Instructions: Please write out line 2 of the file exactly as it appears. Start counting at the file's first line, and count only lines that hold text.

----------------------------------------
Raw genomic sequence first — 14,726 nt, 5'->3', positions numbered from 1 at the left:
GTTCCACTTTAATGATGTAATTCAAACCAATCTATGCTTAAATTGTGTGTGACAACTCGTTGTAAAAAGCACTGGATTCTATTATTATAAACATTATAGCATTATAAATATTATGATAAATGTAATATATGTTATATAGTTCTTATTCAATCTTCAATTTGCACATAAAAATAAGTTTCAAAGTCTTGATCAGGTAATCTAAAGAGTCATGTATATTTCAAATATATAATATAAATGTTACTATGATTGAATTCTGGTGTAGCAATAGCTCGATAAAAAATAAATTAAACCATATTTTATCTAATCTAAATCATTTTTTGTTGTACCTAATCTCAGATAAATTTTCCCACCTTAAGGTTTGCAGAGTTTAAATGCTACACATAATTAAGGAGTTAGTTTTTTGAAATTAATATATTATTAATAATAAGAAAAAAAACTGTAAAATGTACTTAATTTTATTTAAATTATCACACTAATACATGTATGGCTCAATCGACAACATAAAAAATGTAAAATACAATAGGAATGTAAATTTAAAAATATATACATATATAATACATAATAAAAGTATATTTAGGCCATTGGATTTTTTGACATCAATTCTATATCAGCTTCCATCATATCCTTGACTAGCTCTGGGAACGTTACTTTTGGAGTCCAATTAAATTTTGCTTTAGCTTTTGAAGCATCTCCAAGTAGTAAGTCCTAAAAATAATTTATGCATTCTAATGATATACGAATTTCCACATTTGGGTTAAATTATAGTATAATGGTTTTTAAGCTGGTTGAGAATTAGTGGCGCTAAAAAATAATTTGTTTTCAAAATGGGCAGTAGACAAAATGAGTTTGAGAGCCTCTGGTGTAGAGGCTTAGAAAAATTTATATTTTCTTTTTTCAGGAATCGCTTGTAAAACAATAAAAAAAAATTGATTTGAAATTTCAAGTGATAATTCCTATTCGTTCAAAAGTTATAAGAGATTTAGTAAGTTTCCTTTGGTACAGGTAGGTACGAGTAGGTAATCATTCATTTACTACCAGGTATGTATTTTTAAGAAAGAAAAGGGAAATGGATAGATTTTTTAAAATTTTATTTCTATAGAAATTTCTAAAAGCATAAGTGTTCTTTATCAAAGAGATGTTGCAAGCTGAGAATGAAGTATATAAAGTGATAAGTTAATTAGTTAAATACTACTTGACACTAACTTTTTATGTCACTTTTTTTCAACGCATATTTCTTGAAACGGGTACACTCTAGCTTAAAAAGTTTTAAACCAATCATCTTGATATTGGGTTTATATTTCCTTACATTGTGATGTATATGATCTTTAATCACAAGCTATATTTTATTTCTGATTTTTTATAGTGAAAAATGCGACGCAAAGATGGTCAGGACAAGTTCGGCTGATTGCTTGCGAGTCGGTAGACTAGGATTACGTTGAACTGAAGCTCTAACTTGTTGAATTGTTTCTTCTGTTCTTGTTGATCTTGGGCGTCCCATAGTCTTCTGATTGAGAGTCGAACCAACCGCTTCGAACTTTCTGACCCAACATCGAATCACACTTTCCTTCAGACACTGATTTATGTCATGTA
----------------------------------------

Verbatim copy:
GTTCCACTTTAATGATGTAATTCAAACCAATCTATGCTTAAATTGTGTGTGACAACTCGTTGTAAAAAGCACTGGATTCTATTATTATAAACATTATAGCATTATAAATATTATGATAAATGTAATATATGTTATATAGTTCTTATTCAATCTTCAATTTGCACATAAAAATAAGTTTCAAAGTCTTGATCAGGTAATCTAAAGAGTCATGTATATTTCAAATATATAATATAAATGTTACTATGATTGAATTCTGGTGTAGCAATAGCTCGATAAAAAATAAATTAAACCATATTTTATCTAATCTAAATCATTTTTTGTTGTACCTAATCTCAGATAAATTTTCCCACCTTAAGGTTTGCAGAGTTTAAATGCTACACATAATTAAGGAGTTAGTTTTTTGAAATTAATATATTATTAATAATAAGAAAAAAAACTGTAAAATGTACTTAATTTTATTTAAATTATCACACTAATACATGTATGGCTCAATCGACAACATAAAAAATGTAAAATACAATAGGAATGTAAATTTAAAAATATATACATATATAATACATAATAAAAGTATATTTAGGCCATTGGATTTTTTGACATCAATTCTATATCAGCTTCCATCATATCCTTGACTAGCTCTGGGAACGTTACTTTTGGAGTCCAATTAAATTTTGCTTTAGCTTTTGAAGCATCTCCAAGTAGTAAGTCCTAAAAATAATTTATGCATTCTAATGATATACGAATTTCCACATTTGGGTTAAATTATAGTATAATGGTTTTTAAGCTGGTTGAGAATTAGTGGCGCTAAAAAATAATTTGTTTTCAAAATGGGCAGTAGACAAAATGAGTTTGAGAGCCTCTGGTGTAGAGGCTTAGAAAAATTTATATTTTCTTTTTTCAGGAATCGCTTGTAAAACAATAAAAAAAAATTGATTTGAAATTTCAAGTGATAATTCCTATTCGTTCAAAAGTTATAAGAGATTTAGTAAGTTTCCTTTGGTACAGGTAGGTACGAGTAGGTAATCATTCATTTACTACCAGGTATGTATTTTTAAGAAAGAAAAGGGAAATGGATAGATTTTTTAAAATTTTATTTCTATAGAAATTTCTAAAAGCATAAGTGTTCTTTATCAAAGAGATGTTGCAAGCTGAGAATGAAGTATATAAAGTGATAAGTTAATTAGTTAAATACTACTTGACACTAACTTTTTATGTCACTTTTTTTCAACGCATATTTCTTGAAACGGGTACACTCTAGCTTAAAAAGTTTTAAACCAATCATCTTGATATTGGGTTTATATTTCCTTACATTGTGATGTATATGATCTTTAATCACAAGCTATATTTTATTTCTGATTTTTTATAGTGAAAAATGCGACGCAAAGATGGTCAGGACAAGTTCGGCTGATTGCTTGCGAGTCGGTAGACTAGGATTACGTTGAACTGAAGCTCTAACTTGTTGAATTGTTTCTTCTGTTCTTGTTGATCTTGGGCGTCCCATAGTCTTCTGATTGAGAGTCGAACCAACCGCTTCGAACTTTCTGACCCAACATCGAATCACACTTTCCTTCAGACACTGATTTATGTCATGTA